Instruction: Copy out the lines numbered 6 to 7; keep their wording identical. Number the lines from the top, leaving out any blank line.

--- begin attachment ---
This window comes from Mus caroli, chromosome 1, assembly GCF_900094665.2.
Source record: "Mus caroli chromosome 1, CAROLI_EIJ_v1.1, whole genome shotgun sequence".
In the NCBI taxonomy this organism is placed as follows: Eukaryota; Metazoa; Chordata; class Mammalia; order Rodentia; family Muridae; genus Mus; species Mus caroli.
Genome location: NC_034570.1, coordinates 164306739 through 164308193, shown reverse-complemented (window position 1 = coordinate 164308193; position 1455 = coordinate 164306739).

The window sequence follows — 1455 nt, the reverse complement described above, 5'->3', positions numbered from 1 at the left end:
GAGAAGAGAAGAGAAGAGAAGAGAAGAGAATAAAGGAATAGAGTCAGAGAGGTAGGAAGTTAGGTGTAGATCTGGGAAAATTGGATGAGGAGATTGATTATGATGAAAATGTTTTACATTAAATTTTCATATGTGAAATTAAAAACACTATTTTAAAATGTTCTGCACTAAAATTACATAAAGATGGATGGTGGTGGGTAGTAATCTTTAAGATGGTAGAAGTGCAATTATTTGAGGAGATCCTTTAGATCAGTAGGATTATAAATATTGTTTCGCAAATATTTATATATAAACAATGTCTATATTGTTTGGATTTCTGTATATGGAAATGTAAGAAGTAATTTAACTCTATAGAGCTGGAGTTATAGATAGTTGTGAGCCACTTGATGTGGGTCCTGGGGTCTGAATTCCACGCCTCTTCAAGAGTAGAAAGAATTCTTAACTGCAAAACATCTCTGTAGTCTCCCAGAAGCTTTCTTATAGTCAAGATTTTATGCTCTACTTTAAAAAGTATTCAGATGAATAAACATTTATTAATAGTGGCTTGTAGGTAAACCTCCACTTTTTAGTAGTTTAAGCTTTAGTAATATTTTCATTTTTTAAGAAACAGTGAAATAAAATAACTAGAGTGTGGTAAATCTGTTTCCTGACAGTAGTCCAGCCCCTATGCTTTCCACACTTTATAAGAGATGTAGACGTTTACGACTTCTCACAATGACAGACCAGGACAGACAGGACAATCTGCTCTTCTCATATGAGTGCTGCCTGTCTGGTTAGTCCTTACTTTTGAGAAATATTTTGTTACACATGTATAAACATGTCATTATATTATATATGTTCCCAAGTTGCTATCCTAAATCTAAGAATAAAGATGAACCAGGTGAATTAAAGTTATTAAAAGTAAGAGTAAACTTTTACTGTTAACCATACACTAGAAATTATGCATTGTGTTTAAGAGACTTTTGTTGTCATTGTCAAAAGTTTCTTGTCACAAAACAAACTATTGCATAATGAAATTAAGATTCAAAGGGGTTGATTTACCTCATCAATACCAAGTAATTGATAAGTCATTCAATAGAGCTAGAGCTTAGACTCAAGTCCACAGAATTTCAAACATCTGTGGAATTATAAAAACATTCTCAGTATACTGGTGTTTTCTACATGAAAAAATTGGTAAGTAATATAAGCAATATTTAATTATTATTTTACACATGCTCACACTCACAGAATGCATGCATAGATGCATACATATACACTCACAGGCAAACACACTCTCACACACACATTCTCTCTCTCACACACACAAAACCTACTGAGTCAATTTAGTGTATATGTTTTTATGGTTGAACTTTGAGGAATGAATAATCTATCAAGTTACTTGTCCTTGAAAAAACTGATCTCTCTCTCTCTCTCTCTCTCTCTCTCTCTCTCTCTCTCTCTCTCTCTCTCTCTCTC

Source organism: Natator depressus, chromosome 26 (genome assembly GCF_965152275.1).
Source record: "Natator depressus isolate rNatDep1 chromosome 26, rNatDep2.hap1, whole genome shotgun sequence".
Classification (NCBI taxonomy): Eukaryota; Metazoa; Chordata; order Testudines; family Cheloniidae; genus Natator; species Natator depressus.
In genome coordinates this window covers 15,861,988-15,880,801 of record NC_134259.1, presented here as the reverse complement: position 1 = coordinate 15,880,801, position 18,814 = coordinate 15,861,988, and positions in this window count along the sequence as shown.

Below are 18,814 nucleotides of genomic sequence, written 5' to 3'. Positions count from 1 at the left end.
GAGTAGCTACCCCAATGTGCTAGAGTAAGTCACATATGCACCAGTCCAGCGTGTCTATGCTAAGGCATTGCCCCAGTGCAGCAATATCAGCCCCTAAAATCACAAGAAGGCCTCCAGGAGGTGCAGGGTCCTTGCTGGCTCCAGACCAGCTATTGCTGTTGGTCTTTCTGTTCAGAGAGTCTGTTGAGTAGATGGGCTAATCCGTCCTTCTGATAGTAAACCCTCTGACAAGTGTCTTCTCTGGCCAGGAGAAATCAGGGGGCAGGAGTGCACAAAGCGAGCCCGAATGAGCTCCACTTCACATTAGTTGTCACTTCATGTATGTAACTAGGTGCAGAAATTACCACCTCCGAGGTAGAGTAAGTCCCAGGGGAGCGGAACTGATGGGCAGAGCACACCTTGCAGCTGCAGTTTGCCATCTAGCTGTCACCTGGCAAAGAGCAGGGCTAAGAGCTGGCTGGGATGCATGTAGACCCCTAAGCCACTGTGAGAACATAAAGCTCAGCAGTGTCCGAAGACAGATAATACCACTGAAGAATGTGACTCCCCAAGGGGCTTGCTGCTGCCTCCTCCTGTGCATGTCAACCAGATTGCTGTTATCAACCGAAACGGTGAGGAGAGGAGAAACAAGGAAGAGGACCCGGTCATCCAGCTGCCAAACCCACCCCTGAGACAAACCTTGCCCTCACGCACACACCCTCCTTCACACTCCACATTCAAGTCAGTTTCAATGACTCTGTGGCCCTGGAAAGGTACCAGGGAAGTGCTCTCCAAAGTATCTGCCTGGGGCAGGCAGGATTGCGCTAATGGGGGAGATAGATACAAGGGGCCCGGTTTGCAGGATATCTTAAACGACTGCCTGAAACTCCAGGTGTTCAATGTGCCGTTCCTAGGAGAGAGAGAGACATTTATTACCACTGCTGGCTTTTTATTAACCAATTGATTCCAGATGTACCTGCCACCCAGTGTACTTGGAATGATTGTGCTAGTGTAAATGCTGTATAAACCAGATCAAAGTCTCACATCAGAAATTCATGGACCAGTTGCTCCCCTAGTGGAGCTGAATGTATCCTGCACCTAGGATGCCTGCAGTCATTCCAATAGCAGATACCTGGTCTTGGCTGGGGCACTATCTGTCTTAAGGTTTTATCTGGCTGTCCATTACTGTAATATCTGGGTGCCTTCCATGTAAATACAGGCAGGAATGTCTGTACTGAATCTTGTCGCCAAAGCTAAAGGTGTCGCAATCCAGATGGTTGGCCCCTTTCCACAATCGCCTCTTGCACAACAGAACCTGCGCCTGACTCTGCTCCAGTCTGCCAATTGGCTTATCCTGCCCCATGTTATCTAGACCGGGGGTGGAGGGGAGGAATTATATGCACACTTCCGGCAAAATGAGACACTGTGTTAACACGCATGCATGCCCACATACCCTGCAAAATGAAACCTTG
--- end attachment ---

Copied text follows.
GAGAAGAGAAGAGAAGAGAAGAGAAGAGAATAAAGGAATAGAGTCAGAGAGGTAGGAAGTTAGGTGTAGATCTGGGAAAATTGGATGAGGAGATTGATTATGATGAAAATGTTTTACATTAAATTTTCATATGTGAAATTAAAAACACTATTTTAAAATGTTCTGCACTAAAATTACATAAAGATGGATGGTGGTGGGTAGTAATCTTTAAGATGGTAGAAGTGCAATTATTTGAGGAGATCCTTTAGATCAGTAGGATTATAAATATTGTTTCGCAAATATTTATATATAAACAATGTCTATATTGTTTGGATTTCTGTATATGGAAATGTAAGAAGTAATTTAACTCTATAGAGCTGGAGTTATAGATAGTTGTGAGCCACTTGATGTGGGTCCTGGGGTCTGAATTCCACGCCTCTTCAAGAGTAGAAAGAATTCTTAACTGCAAAACATCTCTGTAGTCTCCCAGAAGCTTTCTTATAGTCAAGATTTTATGCTCTACTTTAAAAAGTATTCAGATGAATAAACATTTATTAATAGTGGCTTGTAGGTAAACCTCCACTTTTTAGTAGTTTAAGCTTTAGTAATATTTTCATTTTTTAAGAAACAGTGAAATAAAATAACTAGAGTGTGGTAAATCTGTTTCCTGACAGTAGTCCAGCCCCTATGCTTTCCACACTTTATAAGAGATGTAGACGTTTACGACTTCTCACAATGACAGACCAGGACAGACAGGACAATCTGCTCTTCTCATATGAGTGCTGCCTGTCTGGTTAGTCCTTACTTTTGAGAAATATTTTGTTACACATGTATAAACATGTCATTATATTATATATGTTCCCAAGTTGCTATCCTAAATCTAAGAATAAAGATGAACCAGGTGAATTAAAGTTATTAAAAGTAAGAGTAAACTTTTACTGTTAACCATACACTAGAAATTATGCATTGTGTTTAAGAGACTTTTGTTGTCATTGTCAAAAGTTTCTTGTCACAAAACAAACTATTGCATAATGAAATTAAGATTCAAAGGGGTTGATTTACCTCATCAATACCAAGTAATTGATAAGTCATTCAATAGAGCTAGAGCTTAGACTCAAGTCCACAGAATTTCAAACATCTGTGGAATTATAAAAACATTCTCAGTATACTGGTGTTTTCTACATGAAAAAATTGGTAAGTAATATAAGCAATATTTAATTATTATTTTACACATGCTCACACTCACAGAATGCATGCATAGATGCATACATATACACTCACAGGCAAACACACTCTCACACACACATTCTCTCTCTCACACACACAAAACCTACTGAGTCAATTTAGTGTATATGTTTTTATGGTTGAACTTTGAGGAATGAATAATCTATCAAGTTACTTGTCCTTGAAAAAACTGATCTCTCTCTCTCTCTCTCTCTCTCTCTCTCTCTCTCTCTCTCTCTCTCTCTCTCTCTC

Source organism: Natator depressus, chromosome 26 (genome assembly GCF_965152275.1).